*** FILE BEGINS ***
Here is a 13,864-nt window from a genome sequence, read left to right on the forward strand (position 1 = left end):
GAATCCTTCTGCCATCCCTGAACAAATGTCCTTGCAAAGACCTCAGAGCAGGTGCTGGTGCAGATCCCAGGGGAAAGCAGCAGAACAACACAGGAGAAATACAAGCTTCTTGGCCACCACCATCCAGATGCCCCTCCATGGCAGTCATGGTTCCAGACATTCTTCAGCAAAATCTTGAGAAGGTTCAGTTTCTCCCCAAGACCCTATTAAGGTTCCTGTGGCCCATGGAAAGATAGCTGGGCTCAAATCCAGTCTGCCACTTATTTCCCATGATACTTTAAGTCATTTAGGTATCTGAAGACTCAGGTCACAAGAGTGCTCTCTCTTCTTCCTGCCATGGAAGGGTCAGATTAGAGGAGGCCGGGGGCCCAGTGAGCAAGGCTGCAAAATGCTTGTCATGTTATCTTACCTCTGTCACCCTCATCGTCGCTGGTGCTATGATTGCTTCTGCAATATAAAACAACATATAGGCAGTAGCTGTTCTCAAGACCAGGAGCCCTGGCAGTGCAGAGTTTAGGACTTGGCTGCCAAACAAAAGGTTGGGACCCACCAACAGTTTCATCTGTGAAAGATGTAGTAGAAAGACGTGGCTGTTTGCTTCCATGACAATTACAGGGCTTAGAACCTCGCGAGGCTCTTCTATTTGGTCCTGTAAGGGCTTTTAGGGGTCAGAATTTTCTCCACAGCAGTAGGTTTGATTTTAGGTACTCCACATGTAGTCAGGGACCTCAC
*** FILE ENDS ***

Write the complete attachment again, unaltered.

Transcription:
Here is a 13,864-nt window from a genome sequence, read left to right on the forward strand (position 1 = left end):
GAATCCTTCTGCCATCCCTGAACAAATGTCCTTGCAAAGACCTCAGAGCAGGTGCTGGTGCAGATCCCAGGGGAAAGCAGCAGAACAACACAGGAGAAATACAAGCTTCTTGGCCACCACCATCCAGATGCCCCTCCATGGCAGTCATGGTTCCAGACATTCTTCAGCAAAATCTTGAGAAGGTTCAGTTTCTCCCCAAGACCCTATTAAGGTTCCTGTGGCCCATGGAAAGATAGCTGGGCTCAAATCCAGTCTGCCACTTATTTCCCATGATACTTTAAGTCATTTAGGTATCTGAAGACTCAGGTCACAAGAGTGCTCTCTCTTCTTCCTGCCATGGAAGGGTCAGATTAGAGGAGGCCGGGGGCCCAGTGAGCAAGGCTGCAAAATGCTTGTCATGTTATCTTACCTCTGTCACCCTCATCGTCGCTGGTGCTATGATTGCTTCTGCAATATAAAACAACATATAGGCAGTAGCTGTTCTCAAGACCAGGAGCCCTGGCAGTGCAGAGTTTAGGACTTGGCTGCCAAACAAAAGGTTGGGACCCACCAACAGTTTCATCTGTGAAAGATGTAGTAGAAAGACGTGGCTGTTTGCTTCCATGACAATTACAGGGCTTAGAACCTCGCGAGGCTCTTCTATTTGGTCCTGTAAGGGCTTTTAGGGGTCAGAATTTTCTCCACAGCAGTAGGTTTGATTTTAGGTACTCCACATGTAGTCAGGGACCTCAC